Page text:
To prevent occupational fraud from cutting into your auto dealership’s profits and generating negative publicity, you need a strong internal controls system. And effective controls start with current and accurate financial statements.
It starts in accounting
One sign of weak internal controls is an accounting department that fails to generate a balance sheet and income statement until two or more weeks after month’s end. Accounting should post transactions daily, including new and used vehicle sales, repair orders, invoice payments, payroll and cash receipts.
By 1 p.m. on any given day, you should have access to real-time checkbook balances and other accounting information effective as of 5 p.m. the day before. That way, you might be able to catch the first signs of fraud and use the data to catch the perpetrator.
Tried and true methods
Complex computer passwords, background checks and security cameras are essential to preventing fraud. But sometimes these protections fall by the wayside. Periodically review your safeguards and ensure they’re being used. For example, require employees to change their passwords quarterly, conduct regular inventory counts, engage outside CPAs to perform audits and segregate accounting duties.
As a rule of thumb, employees who record and reconcile transactions should never have access to those assets (including being a signer on bank accounts). Give the segregation of duties a starring role in your internal controls program.
Real life examples
To see how such controls can reduce losses, consider this real-life scam. A parts manager stole $70,000 by selling his employer’s parts and pocketing the cash. The loss could have been reduced if the owner had performed random inventory counts throughout the year, rather than waiting for his CPA to physically verify inventories at year end.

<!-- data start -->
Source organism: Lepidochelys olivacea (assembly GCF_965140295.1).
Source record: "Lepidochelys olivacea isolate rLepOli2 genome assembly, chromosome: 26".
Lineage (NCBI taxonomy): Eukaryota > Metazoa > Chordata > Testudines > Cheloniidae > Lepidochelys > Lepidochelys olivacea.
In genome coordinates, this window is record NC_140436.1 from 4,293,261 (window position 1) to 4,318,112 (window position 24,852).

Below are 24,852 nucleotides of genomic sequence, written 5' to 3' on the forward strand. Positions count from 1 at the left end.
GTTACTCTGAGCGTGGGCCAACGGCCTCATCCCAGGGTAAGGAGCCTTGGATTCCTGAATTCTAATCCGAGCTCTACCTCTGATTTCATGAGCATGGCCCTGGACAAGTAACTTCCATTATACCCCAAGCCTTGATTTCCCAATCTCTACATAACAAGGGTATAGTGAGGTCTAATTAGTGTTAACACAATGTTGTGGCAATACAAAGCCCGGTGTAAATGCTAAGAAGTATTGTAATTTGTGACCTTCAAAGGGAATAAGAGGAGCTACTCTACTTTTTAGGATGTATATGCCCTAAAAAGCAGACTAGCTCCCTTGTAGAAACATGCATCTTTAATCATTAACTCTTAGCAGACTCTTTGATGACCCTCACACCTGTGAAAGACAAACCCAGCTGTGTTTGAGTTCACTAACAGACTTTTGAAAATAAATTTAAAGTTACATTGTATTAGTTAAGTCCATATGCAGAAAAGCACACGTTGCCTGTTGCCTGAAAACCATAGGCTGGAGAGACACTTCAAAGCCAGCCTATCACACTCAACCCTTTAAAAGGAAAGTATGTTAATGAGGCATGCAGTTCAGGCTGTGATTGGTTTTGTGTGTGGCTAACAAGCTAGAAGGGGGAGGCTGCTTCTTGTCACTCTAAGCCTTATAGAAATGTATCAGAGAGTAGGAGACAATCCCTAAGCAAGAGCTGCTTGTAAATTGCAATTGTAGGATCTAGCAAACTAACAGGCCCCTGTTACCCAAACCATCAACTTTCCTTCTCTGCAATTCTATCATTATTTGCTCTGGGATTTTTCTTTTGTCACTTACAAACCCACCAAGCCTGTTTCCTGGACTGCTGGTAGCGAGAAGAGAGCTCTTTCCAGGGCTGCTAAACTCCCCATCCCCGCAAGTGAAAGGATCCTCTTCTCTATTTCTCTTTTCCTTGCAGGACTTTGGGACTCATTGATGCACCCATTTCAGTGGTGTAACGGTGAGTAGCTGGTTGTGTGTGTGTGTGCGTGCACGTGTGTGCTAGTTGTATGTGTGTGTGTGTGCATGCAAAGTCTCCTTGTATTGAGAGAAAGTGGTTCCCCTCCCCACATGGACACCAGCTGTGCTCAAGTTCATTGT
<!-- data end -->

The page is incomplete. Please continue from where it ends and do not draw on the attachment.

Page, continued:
In another case, a dealership caught its cashier stealing by voiding service orders and falsifying deposit slips. The cashier’s responsibilities included collecting cash, issuing receipts to customers, preparing the daily deposit slip and reconciling the daily cash report. A loss of $16,000 might have been prevented if the dealership had segregated these duties.
Another dealer learned that his general manager was wholesaling used cars at a loss to the dealership because he owned a 50% interest in the wholesaler. A better pre-employment screening process might have helped detect such conflicts of interest as well as any criminal history.
We can help you bolster your dealership’s internal controls. But your involvement is essential to preventing fraud. Let employees know that you personally review bank statements, order test counts of inventory and examine adjusted journal entries. Knowing that you’re paying attention will discourage most thieves.